The Rise of American Philosophy


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Cambridge, Massachusetts, 1860-1930

Bruce Kuklick

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The seventy years between the Civil War and the Depression mark the most significant epoch of American philosophy.  In this period American pragmatism emerged, and men such as Charles Peirce, William James, Josiah Royce, George Santayana, Alfred North Whitehead, and C. I. Lewis made their enduring contributions to Western thought.  This book offers a reinterpretation of American intellectual history of the period, using the relation of philosophers to the primary academic institution – Harvard – as an organizing theme.  Bruce Kuklick argues that Harvard established an intellectual community that helped to define the thought of these men, and that the changing character of American philosophy must be related to the emergence of the modern university. 
Beginning with what he calls the Cambridge amateurs, Harvard-trained philosophers who were unable to find university teaching positions, Kuklick goes on to examine the thought of the “Golden Age” of American philosophy.  He shows how it centered on the dialogue between James and Royce and their peers and demonstrates how it contributed to its own transformation: the thinkers of this period were the first generation of professional philosophers.  They were pivotal in establishing graduate training programs and the doctoral apprenticeship system.  They created the very academic framework in which philosophy would narrow from its role as the integrator of human intellectual concerns to a technical, scholarly discipline of interest only to a small group of professors.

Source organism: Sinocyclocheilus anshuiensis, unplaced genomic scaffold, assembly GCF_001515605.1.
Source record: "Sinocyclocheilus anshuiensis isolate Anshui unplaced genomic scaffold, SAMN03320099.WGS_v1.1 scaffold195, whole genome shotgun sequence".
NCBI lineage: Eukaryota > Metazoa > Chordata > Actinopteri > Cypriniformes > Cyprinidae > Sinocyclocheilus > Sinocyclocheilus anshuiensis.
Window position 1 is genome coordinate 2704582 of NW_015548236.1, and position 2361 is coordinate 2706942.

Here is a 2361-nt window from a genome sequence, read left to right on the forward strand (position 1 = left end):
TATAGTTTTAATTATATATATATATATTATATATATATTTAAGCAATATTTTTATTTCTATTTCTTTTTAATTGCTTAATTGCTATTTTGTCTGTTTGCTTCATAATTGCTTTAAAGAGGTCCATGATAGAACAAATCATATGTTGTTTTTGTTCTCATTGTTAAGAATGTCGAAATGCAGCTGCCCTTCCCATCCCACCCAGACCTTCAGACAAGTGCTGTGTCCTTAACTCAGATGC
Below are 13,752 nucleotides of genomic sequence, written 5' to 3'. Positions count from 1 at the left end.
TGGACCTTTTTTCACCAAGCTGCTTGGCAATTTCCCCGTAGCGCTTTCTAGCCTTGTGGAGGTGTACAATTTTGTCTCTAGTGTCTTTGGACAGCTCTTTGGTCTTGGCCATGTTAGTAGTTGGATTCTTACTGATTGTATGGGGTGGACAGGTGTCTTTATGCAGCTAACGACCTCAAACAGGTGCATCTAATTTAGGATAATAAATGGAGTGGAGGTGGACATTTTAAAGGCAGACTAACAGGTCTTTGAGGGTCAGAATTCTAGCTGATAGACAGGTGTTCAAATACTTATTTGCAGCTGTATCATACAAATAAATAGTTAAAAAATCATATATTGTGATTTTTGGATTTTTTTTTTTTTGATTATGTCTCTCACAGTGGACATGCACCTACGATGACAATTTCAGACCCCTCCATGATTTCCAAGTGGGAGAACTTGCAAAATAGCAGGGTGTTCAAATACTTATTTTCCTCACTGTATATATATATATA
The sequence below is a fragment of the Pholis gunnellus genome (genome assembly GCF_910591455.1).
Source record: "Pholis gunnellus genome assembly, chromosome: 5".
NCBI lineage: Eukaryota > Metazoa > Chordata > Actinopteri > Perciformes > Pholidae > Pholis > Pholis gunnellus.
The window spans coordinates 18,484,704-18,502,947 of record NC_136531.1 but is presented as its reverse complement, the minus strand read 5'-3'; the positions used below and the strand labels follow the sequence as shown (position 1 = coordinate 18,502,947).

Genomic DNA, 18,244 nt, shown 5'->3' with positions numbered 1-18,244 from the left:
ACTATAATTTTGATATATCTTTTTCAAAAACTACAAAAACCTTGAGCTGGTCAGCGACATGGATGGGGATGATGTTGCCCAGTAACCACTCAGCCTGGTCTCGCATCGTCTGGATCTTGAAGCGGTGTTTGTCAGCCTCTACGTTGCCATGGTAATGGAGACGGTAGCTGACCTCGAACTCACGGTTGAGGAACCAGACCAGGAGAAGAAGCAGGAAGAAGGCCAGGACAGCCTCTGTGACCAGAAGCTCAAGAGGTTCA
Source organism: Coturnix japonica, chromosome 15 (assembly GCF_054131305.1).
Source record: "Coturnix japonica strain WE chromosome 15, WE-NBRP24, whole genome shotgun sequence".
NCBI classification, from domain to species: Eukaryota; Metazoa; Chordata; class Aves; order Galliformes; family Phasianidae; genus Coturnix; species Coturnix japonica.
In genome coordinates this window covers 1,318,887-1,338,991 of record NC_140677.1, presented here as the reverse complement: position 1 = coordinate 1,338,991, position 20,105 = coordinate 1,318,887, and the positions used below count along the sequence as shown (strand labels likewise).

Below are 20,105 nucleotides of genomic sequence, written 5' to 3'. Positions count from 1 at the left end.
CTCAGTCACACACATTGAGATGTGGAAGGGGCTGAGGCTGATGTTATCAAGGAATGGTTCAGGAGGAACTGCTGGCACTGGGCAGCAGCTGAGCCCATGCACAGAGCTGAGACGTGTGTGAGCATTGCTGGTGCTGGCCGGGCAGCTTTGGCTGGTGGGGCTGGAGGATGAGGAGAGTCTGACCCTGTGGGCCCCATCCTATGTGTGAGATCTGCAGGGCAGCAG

This is intellectual history at its best, or what Kuklick calls “the history of difficult ideas.”  The author, historian and philosopher, tells a fascinating story of the men, the ideas, and the institutions that formed American philosophy.  He has made a successful attempt to bridge the gap between social history and the history of ideas. 

"On one level this is a lucid tracing of the birth of idealistic pragmatism as a distinctly American response to the challenge of Darwinism, and on another level it is a superbly told chronicle of a great university's historic contribution to the world's body of thought. Rare photos enhance the book's collectibility."—Publishers Weekly

"Absolutely first class—a study of academic philosophy at Harvard from 1860 to 1930 and an essay in 'the history of difficult ideas.' It is a fascinating book, for the ideas themselves, for its extraordinary figures (Peirce, James, Royce, Whitehead, C.I. Lewis), but most of all for the story it tells of the movement 'from Scottish realism and Aristotelian logic' in the 19th century to pragmatism and symbolic logic in the 20th. Kuklick also tells another tale, about how philosophy became a profession. The result was a new level of technical sophistication, but also a new scholasticism."—The New Republic

"American scholarship will always be grateful to Bruce Kuklick for The Rise of American Philosophy, his fine, painstaking history of the department of philosophy at Harvard University from 1860 to 1930. . . . [It] will have its authoritative place in American learning."—Lewis S. Feuer, The Chronicle of Higher Education

"[This book] is a scholarly work that can be of service on many levels—theorist concerned with the cross-fertilization of psychologist who is fascinated by the movements of profound minds. . . . Kuklick's masterful study is an indespensable resource in every philosophy professor's library."—T.A. Wassmer, Best Seller

"This is a brilliant book, one of the half-dozen most important and useful works ever written in the history of American philosophy."—William R. Hutchison, The Virginia Seminary Quarterly